It was a strikingly partisan debate on spending cuts to education and social services. At times it was adversarial. At other times it was just strange.
The whole episode took a turn for the weird when Rep. Ray Barnes, a Phoenix Republican, started telling his colleagues why he supports the cuts.
While explaining his vote, Barnes listed a number of non-existent jobs to illustrate waste in schools.
“There’s the principal, the assistant principal, the assistant to the assistant principal, the principal of recess, the principal of discipline,” Barnes declared, raising his voice. “And I’m sure, unless we’ve got a bisexual teacher somewhere, there’s probably a principal of the girls’ restrooms and a principal of the boys’ restrooms. And that bothers me because, I’m telling you, that’s nothing but padding the books.”
The remark caused an immediate objection from House Assistant Minority Leader Kyrsten Sinema, a bisexual. She asked that Barnes keep his comments to the legislation at hand.
When instructed to do so by House Speaker Kirk Adams, Barnes turned to Sinema and bellowed: “I think this is the comments to the bill! Is there not anything in there about education cuts? What’s the matter, don’t you read the bills before you start voting on them? It is a part of the bill!”
Republicans and Democrats took turns pointing the finger at the other, each one blaming the other for a lack of bipartisanship in the budget process.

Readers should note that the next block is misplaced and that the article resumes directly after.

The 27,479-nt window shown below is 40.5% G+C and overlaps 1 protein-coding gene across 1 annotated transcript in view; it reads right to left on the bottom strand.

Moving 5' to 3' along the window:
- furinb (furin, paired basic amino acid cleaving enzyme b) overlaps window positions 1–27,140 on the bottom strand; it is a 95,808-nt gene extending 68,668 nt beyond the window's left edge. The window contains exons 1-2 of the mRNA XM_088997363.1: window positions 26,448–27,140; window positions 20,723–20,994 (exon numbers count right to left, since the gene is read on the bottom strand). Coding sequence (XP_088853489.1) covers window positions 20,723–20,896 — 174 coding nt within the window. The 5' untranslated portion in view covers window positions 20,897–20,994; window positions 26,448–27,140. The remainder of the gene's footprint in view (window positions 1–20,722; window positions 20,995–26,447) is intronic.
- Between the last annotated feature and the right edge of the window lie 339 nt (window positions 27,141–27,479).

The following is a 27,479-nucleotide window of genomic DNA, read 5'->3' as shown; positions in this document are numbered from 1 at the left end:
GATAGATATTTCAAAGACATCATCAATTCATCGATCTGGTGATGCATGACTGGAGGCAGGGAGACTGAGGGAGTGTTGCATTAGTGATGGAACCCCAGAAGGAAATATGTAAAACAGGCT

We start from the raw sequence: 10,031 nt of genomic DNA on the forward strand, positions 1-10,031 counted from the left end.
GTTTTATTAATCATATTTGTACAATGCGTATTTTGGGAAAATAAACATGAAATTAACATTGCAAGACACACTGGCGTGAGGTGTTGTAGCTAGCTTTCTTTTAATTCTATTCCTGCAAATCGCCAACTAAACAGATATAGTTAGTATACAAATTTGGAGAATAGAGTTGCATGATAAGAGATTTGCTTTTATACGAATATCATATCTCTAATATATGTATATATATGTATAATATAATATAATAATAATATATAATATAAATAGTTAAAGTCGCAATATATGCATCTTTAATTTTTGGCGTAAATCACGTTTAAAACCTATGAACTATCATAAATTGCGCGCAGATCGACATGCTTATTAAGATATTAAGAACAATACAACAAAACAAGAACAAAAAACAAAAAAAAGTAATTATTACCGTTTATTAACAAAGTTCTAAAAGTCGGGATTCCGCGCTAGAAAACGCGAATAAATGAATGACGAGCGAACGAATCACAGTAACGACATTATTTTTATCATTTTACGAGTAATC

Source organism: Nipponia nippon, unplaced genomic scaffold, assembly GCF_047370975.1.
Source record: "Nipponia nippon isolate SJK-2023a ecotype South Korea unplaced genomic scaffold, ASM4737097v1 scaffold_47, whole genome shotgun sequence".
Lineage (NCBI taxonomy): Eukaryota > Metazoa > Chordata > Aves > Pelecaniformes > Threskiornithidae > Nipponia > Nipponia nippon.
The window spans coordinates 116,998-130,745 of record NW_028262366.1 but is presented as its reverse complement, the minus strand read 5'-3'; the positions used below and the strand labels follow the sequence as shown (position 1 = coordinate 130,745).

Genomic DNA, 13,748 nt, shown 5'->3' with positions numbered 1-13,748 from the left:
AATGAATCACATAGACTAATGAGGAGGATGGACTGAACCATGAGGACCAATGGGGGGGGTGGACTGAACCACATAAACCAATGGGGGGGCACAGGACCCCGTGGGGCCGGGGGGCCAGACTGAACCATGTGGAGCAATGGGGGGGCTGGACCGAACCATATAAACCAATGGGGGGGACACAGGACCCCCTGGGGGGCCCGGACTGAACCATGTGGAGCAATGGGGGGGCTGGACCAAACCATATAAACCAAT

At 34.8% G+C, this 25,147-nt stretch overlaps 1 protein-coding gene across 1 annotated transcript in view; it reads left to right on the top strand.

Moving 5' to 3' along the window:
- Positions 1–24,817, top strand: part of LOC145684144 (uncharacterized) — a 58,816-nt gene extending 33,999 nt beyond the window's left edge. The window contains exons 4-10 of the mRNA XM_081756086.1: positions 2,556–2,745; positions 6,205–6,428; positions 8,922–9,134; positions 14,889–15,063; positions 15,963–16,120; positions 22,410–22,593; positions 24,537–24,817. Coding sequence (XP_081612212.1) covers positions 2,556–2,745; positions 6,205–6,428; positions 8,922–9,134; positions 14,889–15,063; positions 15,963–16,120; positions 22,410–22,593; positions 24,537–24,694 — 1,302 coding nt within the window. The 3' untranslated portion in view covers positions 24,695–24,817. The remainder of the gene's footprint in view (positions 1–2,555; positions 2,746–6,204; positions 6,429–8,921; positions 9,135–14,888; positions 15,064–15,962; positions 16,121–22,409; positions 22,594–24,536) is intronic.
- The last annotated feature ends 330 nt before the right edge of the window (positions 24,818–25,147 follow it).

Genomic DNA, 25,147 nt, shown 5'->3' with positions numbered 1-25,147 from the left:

“It’s as if there are two parties in this body, and we’re both at the edge of the cliff. We’re going to have to hold hands and jump together. We Democrats are tired of jumping alone,” said Rep. Steve Farley, a Tucson Democrat.
But Republicans responded by saying Democrats, for all their talk this year about needing a bipartisan solution, hadn’t voted for any piece of the budget this year.
“I have not seen any proof yet that the Democratic legislators…want to (work together),” said Rep. Debbie Lesko, a Republican from Peoria.
And Phoenix Republican Jim Weiers chided his Democratic colleagues, saying their intentions are overshadowed by their actions.
“People are judged by what they do, not by what they said they wanted to do,” he said.
As for Barnes, he apologized the next day, saying his comment about bisexual school principals was inappropriate.
“I maybe got a little bit too vocal on that. … One of the comments I made was perhaps not appropriate, but I didn’t even think about it. I was just getting emotionally involved,” Barnes said.
To see a video clip of Rep. Barnes’ comments, go to: http://www.youtube.com/ArizonaCapitolTimes